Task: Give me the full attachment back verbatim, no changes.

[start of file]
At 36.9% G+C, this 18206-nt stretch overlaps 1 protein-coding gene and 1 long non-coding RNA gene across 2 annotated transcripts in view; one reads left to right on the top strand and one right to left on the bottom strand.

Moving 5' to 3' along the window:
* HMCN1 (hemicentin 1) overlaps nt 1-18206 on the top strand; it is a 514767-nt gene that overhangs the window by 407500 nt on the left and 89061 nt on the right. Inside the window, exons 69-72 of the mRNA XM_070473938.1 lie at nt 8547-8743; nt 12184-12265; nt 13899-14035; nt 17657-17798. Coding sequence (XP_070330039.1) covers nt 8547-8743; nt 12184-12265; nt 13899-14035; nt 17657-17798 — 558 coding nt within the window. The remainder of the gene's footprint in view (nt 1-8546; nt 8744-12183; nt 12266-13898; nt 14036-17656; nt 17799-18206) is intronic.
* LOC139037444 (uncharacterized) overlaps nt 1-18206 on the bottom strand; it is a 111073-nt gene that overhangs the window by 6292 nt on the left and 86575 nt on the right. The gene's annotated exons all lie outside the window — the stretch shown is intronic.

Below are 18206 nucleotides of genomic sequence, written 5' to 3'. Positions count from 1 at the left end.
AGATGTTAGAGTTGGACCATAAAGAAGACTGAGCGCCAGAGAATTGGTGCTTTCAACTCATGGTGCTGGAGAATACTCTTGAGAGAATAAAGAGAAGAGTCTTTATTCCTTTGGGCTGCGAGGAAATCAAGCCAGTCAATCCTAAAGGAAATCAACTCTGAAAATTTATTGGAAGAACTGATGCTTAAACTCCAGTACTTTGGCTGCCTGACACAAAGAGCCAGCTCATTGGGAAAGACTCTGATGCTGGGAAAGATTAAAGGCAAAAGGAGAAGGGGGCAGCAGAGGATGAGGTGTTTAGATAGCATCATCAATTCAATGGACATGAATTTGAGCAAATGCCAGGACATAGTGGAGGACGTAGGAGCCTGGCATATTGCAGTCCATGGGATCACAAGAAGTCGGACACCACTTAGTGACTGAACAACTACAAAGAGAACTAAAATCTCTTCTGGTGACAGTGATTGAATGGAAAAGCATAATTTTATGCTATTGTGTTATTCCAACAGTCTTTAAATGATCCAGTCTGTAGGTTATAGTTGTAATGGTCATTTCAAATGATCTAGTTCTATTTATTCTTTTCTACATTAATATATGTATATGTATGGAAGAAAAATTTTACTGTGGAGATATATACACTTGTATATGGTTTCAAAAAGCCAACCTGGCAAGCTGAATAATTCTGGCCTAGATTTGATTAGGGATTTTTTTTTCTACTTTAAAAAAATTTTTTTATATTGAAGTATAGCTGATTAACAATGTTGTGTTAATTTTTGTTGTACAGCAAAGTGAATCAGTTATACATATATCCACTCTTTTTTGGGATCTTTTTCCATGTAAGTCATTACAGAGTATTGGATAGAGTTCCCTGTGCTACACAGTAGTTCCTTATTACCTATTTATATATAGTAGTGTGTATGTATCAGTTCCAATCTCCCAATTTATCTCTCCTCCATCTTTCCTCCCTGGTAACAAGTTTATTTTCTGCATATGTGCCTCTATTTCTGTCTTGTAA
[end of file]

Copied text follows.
At 36.9% G+C, this 18206-nt stretch overlaps 1 protein-coding gene and 1 long non-coding RNA gene across 2 annotated transcripts in view; one reads left to right on the top strand and one right to left on the bottom strand.

Moving 5' to 3' along the window:
* HMCN1 (hemicentin 1) overlaps nt 1-18206 on the top strand; it is a 514767-nt gene that overhangs the window by 407500 nt on the left and 89061 nt on the right. Inside the window, exons 69-72 of the mRNA XM_070473938.1 lie at nt 8547-8743; nt 12184-12265; nt 13899-14035; nt 17657-17798. Coding sequence (XP_070330039.1) covers nt 8547-8743; nt 12184-12265; nt 13899-14035; nt 17657-17798 — 558 coding nt within the window. The remainder of the gene's footprint in view (nt 1-8546; nt 8744-12183; nt 12266-13898; nt 14036-17656; nt 17799-18206) is intronic.
* LOC139037444 (uncharacterized) overlaps nt 1-18206 on the bottom strand; it is a 111073-nt gene that overhangs the window by 6292 nt on the left and 86575 nt on the right. The gene's annotated exons all lie outside the window — the stretch shown is intronic.

Below are 18206 nucleotides of genomic sequence, written 5' to 3'. Positions count from 1 at the left end.
AGATGTTAGAGTTGGACCATAAAGAAGACTGAGCGCCAGAGAATTGGTGCTTTCAACTCATGGTGCTGGAGAATACTCTTGAGAGAATAAAGAGAAGAGTCTTTATTCCTTTGGGCTGCGAGGAAATCAAGCCAGTCAATCCTAAAGGAAATCAACTCTGAAAATTTATTGGAAGAACTGATGCTTAAACTCCAGTACTTTGGCTGCCTGACACAAAGAGCCAGCTCATTGGGAAAGACTCTGATGCTGGGAAAGATTAAAGGCAAAAGGAGAAGGGGGCAGCAGAGGATGAGGTGTTTAGATAGCATCATCAATTCAATGGACATGAATTTGAGCAAATGCCAGGACATAGTGGAGGACGTAGGAGCCTGGCATATTGCAGTCCATGGGATCACAAGAAGTCGGACACCACTTAGTGACTGAACAACTACAAAGAGAACTAAAATCTCTTCTGGTGACAGTGATTGAATGGAAAAGCATAATTTTATGCTATTGTGTTATTCCAACAGTCTTTAAATGATCCAGTCTGTAGGTTATAGTTGTAATGGTCATTTCAAATGATCTAGTTCTATTTATTCTTTTCTACATTAATATATGTATATGTATGGAAGAAAAATTTTACTGTGGAGATATATACACTTGTATATGGTTTCAAAAAGCCAACCTGGCAAGCTGAATAATTCTGGCCTAGATTTGATTAGGGATTTTTTTTTCTACTTTAAAAAAATTTTTTTATATTGAAGTATAGCTGATTAACAATGTTGTGTTAATTTTTGTTGTACAGCAAAGTGAATCAGTTATACATATATCCACTCTTTTTTGGGATCTTTTTCCATGTAAGTCATTACAGAGTATTGGATAGAGTTCCCTGTGCTACACAGTAGTTCCTTATTACCTATTTATATATAGTAGTGTGTATGTATCAGTTCCAATCTCCCAATTTATCTCTCCTCCATCTTTCCTCCCTGGTAACAAGTTTATTTTCTGCATATGTGCCTCTATTTCTGTCTTGTAA